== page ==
Journal Highlights

Hubble Reveals Less Studied Regions of Jupiter’s Auroras

From Eos.org: Research Spotlights—

With a dose of fiery plasma, the secondary arcs of Jupiter’s aurora shine bright.

Perhaps the most distinguishable feature of any planet in the solar system is Jupiter’s Great Red Spot: a swirling storm of gases twice the size of Earth. In recent years, using the Hubble Space Telescope, scientists have been able to study yet another rare and beautiful atmospheric phenomenon of this gas giant: auroras

Jupiter’s auroras, just like the northern lights, form when high-energy particles enter the atmosphere near the poles and collide with gas atoms, producing an eerie glow. 

Astronomers studying these extraterrestrial auroras have mapped out several main regions: the central emission (also known as the main auroral oval), two polar emissions near each of the poles, and outer emissions. The outer emissions, in turn, are made up of moon footprints (bright spots caused by electric current from Jupiter’s moons), injections of hot plasma, and a second auroral oval. This secondary oval, located closer to the equator than the main oval, becomes visible to earthly observers when hot plasma injections act as a source of energy for wave-particle interactions, setting the region alight. 

In a recent study, Gray et al. surveyed the secondary auroral oval with greater insight than ever before by examining images taken from Hubble’s Space Telescope Imaging Spectrograph in the first 16 days of 2014. 

The researchers identified an aurora formation—an arc of ultraviolet light—located in the secondary auroral oval. The arc lies between two moon footprints, Ganymede and Europa, corresponding to an area called the pitch angle distribution (PAD) boundary in the region around Jupiter. Beyond the PAD boundary, scientists believe, electrons are scattered in a pattern causing auroral precipitation.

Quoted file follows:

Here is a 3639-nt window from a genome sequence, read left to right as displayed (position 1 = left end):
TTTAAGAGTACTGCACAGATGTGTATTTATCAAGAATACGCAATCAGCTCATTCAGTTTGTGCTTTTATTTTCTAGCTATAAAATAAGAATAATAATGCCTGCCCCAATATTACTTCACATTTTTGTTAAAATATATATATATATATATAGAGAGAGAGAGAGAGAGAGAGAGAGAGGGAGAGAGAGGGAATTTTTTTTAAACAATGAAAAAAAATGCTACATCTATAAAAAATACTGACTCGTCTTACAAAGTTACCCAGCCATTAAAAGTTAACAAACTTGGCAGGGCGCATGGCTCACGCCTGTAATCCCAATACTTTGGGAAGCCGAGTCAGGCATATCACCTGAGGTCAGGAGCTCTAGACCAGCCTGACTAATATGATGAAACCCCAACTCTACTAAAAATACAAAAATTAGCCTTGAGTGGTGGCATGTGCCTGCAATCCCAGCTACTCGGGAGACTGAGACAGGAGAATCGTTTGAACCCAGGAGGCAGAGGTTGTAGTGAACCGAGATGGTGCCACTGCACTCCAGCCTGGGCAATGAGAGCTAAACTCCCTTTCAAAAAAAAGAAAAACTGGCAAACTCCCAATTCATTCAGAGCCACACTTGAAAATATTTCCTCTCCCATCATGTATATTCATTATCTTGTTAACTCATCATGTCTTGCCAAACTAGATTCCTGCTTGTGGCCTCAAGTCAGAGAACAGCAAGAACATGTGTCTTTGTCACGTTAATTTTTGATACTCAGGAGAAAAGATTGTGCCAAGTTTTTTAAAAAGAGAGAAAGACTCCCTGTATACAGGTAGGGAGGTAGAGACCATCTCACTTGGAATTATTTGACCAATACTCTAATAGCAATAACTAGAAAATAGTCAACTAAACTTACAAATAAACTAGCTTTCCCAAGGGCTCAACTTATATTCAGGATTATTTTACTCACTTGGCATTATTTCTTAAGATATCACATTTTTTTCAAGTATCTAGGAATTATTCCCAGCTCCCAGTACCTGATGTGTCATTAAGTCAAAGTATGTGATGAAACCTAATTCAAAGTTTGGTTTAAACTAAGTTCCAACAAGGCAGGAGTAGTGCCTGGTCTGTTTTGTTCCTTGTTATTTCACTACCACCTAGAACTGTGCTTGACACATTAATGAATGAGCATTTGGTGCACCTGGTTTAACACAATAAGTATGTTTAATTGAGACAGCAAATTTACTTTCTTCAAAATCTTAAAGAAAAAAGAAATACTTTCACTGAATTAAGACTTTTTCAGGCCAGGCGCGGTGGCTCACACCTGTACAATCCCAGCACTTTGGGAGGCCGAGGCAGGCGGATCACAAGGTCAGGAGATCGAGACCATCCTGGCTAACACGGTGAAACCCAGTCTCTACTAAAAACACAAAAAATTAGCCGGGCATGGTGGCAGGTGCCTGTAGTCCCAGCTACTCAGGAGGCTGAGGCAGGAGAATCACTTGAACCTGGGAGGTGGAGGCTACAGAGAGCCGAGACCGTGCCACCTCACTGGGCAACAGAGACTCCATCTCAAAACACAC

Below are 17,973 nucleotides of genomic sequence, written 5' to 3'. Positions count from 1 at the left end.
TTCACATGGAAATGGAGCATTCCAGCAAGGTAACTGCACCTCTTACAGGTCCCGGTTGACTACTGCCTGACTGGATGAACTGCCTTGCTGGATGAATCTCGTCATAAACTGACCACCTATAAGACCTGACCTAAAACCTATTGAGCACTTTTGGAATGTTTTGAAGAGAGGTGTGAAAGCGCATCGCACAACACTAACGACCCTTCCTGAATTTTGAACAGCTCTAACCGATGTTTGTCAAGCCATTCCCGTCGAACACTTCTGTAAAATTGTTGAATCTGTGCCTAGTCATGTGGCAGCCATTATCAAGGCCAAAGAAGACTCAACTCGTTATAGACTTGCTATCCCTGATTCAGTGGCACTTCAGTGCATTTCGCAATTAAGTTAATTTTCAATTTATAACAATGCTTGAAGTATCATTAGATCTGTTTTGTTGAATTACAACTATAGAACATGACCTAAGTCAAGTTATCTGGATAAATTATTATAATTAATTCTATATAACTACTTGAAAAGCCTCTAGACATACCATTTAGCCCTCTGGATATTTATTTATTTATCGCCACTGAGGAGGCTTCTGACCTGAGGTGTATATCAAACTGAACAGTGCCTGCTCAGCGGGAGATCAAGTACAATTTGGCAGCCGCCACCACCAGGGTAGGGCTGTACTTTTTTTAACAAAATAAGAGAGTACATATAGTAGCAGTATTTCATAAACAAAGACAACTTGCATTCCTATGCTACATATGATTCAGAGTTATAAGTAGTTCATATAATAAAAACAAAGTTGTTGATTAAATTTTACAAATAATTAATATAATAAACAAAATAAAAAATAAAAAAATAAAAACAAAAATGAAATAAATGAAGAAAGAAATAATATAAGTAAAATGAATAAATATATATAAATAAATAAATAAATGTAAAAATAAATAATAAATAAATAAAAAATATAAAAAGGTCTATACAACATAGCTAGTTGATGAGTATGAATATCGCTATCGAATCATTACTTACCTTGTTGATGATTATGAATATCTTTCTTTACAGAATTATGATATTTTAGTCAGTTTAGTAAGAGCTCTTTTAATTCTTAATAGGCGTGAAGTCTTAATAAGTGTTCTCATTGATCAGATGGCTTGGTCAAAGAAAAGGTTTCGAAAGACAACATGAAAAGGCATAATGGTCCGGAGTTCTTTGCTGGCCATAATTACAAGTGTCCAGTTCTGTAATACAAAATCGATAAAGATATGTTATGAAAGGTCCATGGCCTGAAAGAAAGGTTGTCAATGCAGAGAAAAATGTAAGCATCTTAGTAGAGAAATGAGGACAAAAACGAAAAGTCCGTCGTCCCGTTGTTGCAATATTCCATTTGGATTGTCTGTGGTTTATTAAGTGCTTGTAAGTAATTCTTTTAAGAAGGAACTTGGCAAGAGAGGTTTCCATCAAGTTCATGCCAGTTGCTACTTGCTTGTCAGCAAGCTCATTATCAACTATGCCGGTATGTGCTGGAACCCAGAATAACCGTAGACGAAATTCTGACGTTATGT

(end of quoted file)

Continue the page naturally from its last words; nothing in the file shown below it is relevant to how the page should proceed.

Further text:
Auroras leave behind signatures that allow scientists to retroactively determine the energy levels of the scattering electrons. Through the images they studied, the authors found that the auroral arc became bigger and brighter in the few days after a large plasma injection. They also found that the electrons causing auroral precipitation had higher energy and smaller fluctuations than the electrons generating large plasma injections. 

The researchers concluded that the scattering of electrons in the secondary auroral oval is caused by wave-particle interactions. They also believe plasma injections can cause temperature changes and enhance wave intensity, scattering electrons into the upper atmosphere for days at a time. Overall, the study tells us more about the nearby gas giant and the far-reaching activities of its vivid auroras. 

-- Sarah Witman, Freelance Writer,